(Thomas Matthew)– Through his musings on the “epidemic” of student loneliness at Amherst College, Professor Thomas Dumm, William H. Hastie ’25 Professor of Political Science, attempts to communicate a message that is equal parts compassionate and philosophically exhortative. He graciously acknowledges the quiet struggle faced by many students both here and at comparable institutions, assuring us that he and other like-minded faculty members are aware of that pain and are committed to being resources for those who wish to process it. Professor Dumm urges us, as multidisciplinary students, to earnestly pursue the study of “self.” He rightly encourages us to be deliberate about providing for our own emotional and psychological well-being in addition to our intellectual growth. To do so, according to Dumm, is to “take yourself seriously.” The strength of Professor Dumm’s message lies in its idealized, but ultimately realistic expectation of what it should mean to get an education at a place like Amherst College.
However, what gold there is to be mined here is almost irretrievably obscured by the self-congratulatory, presumptuous tone that saturates the entire essay. Dumm aims harsh censure at Amherst College, claiming that the school’s desire to mitigate the problem of loneliness is misguided and reflective of a fundamental misunderstanding of loneliness as a concept, which of course could only mean that the administrators had not read his brilliant book on the subject. Dumm insinuates that by formulating and implementing new programs to induce student participation and inclusivity, the school’s administrators are complicit in the deliberate expansion of an “empire of bullshit.” According to Professor Dumm, the only worthwhile educational pursuits are those that are strictly academic, or those that comprise regimented introspection. Therefore, the crisis of loneliness may only be solved by first eliminating all of the “extra-curricular bullshit that steals time from you.” Professor Dumm’s blanket critique of extra-curricular activity is startlingly myopic, and detracts from the overall rigor of the piece.
According to Professor Dumm and his opportunistically cited pal Friedrich, extra-curricular exploits are “at best pleasurable distractions from what ought to be the main event of [Amherst students’] lives here, the serious cultivation of your mind and soul.” I can only accurately represent my own experience with 100% confidence, so, unlike Professor Dumm, I will only attempt here to speak for myself. One of my multiple extra-curricular activities—identities—is as an athlete. Athletics represent, to me, something to be accomplished every single day. Every time I plan, begin, struggle through, then overcome a workout, I’ve successfully demonstrated to myself—in miniature—that I am physically capable of enacting what I hope will be the overall thematic arc of my life. It’s incredibly encouraging. I haven’t found a way to reproduce that sensation while sitting in Frost. In his essay, Professor Dumm insightfully recognizes the metaphysical value of physical exploration, writing, “I have gotten to know many of our scientists, who generally seem to me to be humanists avant la lettre.” Given this astute observation, it is surprising to me that Dumm would be so flippantly dismissive of those extra-curricular activities that require students to probe the boundaries of our own physical limitations, a process that has, for me, been a consistent source of humanistic revelation. Further, Dumm specifically warns us of the danger of “killing time.” Participation in athletics requires me to remain diligent in order to efficiently prioritize my academic and personal obligations. It keeps me focused and repels any impulse to simply “coast” through any particular portion of my life. I am confident that I would waste far more valuable time if it were not for the structure of my schedule. At this stage in my life, I find athletics to be central to who I am as a person and to who I wish to become. Professor Dumm wisely urges us to accept the responsibility of providing for our own self-discovery and happiness—becoming proficient in the task of self-care. I am confident that Dumm could understand the ways that even the contact sports that concern him so deeply might contribute to “the more general therapeutic role” of a liberal arts education, rather than amounting to nothing more than distracting bullshit.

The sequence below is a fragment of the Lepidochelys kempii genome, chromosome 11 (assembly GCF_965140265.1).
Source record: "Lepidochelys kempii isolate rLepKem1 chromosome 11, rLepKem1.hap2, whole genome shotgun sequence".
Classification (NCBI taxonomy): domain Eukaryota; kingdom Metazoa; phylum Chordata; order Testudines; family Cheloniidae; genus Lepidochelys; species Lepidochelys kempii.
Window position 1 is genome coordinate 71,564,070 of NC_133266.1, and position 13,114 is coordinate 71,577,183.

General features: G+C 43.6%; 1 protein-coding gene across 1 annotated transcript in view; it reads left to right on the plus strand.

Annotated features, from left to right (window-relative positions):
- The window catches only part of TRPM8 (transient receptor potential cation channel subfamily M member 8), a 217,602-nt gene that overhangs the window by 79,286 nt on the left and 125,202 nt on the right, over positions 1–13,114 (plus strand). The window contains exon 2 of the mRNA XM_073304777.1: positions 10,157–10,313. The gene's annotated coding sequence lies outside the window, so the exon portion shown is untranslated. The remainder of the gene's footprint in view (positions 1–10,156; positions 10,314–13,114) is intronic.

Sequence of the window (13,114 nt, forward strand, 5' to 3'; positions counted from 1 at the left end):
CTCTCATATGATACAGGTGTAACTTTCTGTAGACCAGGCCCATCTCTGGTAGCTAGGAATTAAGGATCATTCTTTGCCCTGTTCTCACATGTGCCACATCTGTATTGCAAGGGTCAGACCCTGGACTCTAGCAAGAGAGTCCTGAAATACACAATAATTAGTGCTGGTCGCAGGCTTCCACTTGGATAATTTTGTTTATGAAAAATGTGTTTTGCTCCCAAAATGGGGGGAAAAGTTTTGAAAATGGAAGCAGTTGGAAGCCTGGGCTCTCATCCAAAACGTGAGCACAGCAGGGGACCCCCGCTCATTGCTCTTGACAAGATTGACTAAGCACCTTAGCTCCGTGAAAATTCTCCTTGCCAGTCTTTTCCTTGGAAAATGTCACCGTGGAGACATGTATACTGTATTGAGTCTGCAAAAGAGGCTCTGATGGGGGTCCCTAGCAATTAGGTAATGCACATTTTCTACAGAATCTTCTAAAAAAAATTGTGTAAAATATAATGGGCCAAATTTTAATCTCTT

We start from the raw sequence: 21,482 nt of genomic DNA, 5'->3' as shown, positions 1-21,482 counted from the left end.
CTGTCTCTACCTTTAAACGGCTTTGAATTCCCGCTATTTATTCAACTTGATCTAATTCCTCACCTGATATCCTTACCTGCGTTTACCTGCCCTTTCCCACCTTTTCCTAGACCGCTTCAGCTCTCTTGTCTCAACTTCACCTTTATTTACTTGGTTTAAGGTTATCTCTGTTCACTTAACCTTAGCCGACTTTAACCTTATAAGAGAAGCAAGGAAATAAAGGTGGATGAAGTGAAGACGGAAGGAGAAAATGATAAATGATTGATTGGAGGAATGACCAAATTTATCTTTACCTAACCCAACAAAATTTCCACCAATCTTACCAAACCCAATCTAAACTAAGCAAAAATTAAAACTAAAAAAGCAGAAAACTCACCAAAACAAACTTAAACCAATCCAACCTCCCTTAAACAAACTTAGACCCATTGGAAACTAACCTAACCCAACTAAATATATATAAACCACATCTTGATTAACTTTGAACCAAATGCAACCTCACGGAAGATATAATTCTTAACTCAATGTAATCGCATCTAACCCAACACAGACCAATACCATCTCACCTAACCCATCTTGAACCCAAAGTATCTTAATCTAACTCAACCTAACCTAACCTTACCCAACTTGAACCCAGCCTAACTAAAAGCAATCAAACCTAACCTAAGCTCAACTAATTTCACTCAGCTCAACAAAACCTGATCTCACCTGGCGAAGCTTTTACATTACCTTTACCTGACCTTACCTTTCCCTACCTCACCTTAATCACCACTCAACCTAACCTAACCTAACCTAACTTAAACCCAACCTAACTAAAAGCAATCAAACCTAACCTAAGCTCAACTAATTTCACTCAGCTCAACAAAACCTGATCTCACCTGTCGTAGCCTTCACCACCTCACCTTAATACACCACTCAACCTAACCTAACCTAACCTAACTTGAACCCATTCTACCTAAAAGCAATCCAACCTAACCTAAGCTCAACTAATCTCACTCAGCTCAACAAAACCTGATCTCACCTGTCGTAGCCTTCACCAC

The point I am clumsily trying to make is that neither Dumm nor any philosopher can tell you with certainty how best to cultivate your own external environment to promote internal growth. Our personal identities are the result of an unfathomably complex process of socialization and individuation—the result of which are an unlimited array of unique experiential inputs. Who is any one of us to say which inputs are or are not significant, even indispensable, to another person? It is exactly for this reason that the administrators at Amherst College should be commended for their persistent efforts to provide for a more inclusive community, despite clearly marginal results. Maybe sports aren’t your thing. Maybe music isn’t your thing. Maybe performance art isn’t your thing. Maybe volunteer work isn’t your thing. But they might be someone’s. It is unfortunate that Professor Dumm’s empathetic and hopeful message was crippled by his own narrow perspective and self-satisfied hyper-intellectualism. I think that our campus climate could benefit from acknowledging that there is no such thing as a “one size fits all” educational model, and that others’ lives and experiences are just as vivid and complex as our own. In the end, it all comes down to empathy.
Read Professor Thomas Dumm’s “Taking Yourself Seriously” here.